A local architect with a peculiarly personal style designed this high, angular gambrel-roofed shingle and clapboard Queen Anne house for Walter Stearns, an executive in a cardboard box company. Elegant details, each sharply defined as a self-contained entity, are scattered about somewhat disjointedly: in the front gable, a pseudo-Palladian motif consisting of an oculus window resting on a window triplet; below, at the second floor, an off-center loggia; along the side elevation a brick chimney framed at the corners and paneled with gray stone and a cluster of triangles to mark the dormers and the bay that contains the fireplace. Interspersed with this precise and disjunctive geometry are panels and cartouches of lush ornament, and what is left of cushioncapped porch columns, all embellished with Romanesque leafage, but given a mild Art Nouveau or Sullivanian undulation. For good measure, a bracketed Neo-Colonial shell hood surmounts a side door.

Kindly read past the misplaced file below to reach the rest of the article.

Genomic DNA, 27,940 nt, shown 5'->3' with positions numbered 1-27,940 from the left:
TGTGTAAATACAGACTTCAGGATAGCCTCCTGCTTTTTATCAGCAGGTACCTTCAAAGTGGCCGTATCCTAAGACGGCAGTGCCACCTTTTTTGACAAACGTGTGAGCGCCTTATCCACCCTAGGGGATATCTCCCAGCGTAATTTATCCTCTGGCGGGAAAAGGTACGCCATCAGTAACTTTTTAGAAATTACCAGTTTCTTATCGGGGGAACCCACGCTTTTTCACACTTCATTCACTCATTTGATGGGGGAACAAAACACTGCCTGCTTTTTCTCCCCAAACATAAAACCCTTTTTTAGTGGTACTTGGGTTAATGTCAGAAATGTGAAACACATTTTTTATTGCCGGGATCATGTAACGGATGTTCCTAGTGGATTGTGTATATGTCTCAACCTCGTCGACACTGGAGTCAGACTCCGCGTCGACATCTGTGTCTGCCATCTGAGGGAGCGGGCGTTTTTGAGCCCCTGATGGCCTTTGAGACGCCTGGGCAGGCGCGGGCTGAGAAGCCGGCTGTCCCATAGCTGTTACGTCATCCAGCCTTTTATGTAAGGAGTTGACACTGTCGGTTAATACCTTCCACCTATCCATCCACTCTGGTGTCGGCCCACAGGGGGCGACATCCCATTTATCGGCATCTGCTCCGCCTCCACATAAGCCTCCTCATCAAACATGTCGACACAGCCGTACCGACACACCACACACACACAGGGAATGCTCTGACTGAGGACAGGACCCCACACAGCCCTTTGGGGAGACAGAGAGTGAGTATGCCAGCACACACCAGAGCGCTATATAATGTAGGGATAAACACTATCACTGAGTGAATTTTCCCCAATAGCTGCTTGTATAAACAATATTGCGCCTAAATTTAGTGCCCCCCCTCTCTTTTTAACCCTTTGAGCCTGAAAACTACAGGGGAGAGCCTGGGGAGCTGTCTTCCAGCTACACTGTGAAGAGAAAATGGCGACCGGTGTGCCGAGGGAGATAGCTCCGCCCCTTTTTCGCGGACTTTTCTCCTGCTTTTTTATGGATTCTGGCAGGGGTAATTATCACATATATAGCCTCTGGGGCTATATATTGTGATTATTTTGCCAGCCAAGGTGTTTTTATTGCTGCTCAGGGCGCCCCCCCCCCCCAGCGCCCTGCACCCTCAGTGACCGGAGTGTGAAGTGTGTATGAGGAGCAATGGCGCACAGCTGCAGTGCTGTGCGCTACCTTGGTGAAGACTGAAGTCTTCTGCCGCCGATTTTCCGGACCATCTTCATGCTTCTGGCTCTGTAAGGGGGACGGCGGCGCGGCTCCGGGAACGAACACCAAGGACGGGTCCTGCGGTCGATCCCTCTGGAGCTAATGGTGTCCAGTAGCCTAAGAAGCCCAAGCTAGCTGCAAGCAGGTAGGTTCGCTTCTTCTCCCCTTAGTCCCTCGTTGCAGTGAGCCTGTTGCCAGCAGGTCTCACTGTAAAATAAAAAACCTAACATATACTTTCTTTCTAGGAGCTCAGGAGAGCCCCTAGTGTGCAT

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Walter Stearns House
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